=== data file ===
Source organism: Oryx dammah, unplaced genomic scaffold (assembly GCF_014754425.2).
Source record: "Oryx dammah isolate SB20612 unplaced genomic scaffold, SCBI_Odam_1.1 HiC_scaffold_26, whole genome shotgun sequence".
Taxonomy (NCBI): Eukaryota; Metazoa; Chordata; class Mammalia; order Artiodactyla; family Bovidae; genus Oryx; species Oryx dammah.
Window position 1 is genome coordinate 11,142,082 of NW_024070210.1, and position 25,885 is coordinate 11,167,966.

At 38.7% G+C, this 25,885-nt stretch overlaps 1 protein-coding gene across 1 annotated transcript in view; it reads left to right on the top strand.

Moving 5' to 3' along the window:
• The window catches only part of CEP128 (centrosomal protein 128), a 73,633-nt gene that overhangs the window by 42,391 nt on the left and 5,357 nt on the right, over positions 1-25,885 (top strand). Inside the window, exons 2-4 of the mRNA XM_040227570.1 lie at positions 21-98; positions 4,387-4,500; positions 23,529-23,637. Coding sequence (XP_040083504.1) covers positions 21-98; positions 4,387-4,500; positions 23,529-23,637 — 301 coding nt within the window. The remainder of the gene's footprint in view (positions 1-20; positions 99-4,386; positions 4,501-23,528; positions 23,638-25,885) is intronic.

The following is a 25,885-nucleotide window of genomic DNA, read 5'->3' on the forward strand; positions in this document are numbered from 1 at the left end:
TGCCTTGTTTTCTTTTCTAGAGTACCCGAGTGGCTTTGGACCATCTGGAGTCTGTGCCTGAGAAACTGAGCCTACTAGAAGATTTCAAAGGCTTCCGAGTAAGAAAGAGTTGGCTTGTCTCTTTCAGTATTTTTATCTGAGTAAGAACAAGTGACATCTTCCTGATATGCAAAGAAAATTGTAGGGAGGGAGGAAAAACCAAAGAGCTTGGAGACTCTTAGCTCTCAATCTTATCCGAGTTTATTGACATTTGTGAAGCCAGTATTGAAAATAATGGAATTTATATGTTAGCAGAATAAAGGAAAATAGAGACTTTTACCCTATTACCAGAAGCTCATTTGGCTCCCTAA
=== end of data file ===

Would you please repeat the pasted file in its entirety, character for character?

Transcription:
Source organism: Oryx dammah, unplaced genomic scaffold (assembly GCF_014754425.2).
Source record: "Oryx dammah isolate SB20612 unplaced genomic scaffold, SCBI_Odam_1.1 HiC_scaffold_26, whole genome shotgun sequence".
Taxonomy (NCBI): Eukaryota; Metazoa; Chordata; class Mammalia; order Artiodactyla; family Bovidae; genus Oryx; species Oryx dammah.
Window position 1 is genome coordinate 11,142,082 of NW_024070210.1, and position 25,885 is coordinate 11,167,966.

At 38.7% G+C, this 25,885-nt stretch overlaps 1 protein-coding gene across 1 annotated transcript in view; it reads left to right on the top strand.

Moving 5' to 3' along the window:
• The window catches only part of CEP128 (centrosomal protein 128), a 73,633-nt gene that overhangs the window by 42,391 nt on the left and 5,357 nt on the right, over positions 1-25,885 (top strand). Inside the window, exons 2-4 of the mRNA XM_040227570.1 lie at positions 21-98; positions 4,387-4,500; positions 23,529-23,637. Coding sequence (XP_040083504.1) covers positions 21-98; positions 4,387-4,500; positions 23,529-23,637 — 301 coding nt within the window. The remainder of the gene's footprint in view (positions 1-20; positions 99-4,386; positions 4,501-23,528; positions 23,638-25,885) is intronic.

The following is a 25,885-nucleotide window of genomic DNA, read 5'->3' on the forward strand; positions in this document are numbered from 1 at the left end:
TGCCTTGTTTTCTTTTCTAGAGTACCCGAGTGGCTTTGGACCATCTGGAGTCTGTGCCTGAGAAACTGAGCCTACTAGAAGATTTCAAAGGCTTCCGAGTAAGAAAGAGTTGGCTTGTCTCTTTCAGTATTTTTATCTGAGTAAGAACAAGTGACATCTTCCTGATATGCAAAGAAAATTGTAGGGAGGGAGGAAAAACCAAAGAGCTTGGAGACTCTTAGCTCTCAATCTTATCCGAGTTTATTGACATTTGTGAAGCCAGTATTGAAAATAATGGAATTTATATGTTAGCAGAATAAAGGAAAATAGAGACTTTTACCCTATTACCAGAAGCTCATTTGGCTCCCTAA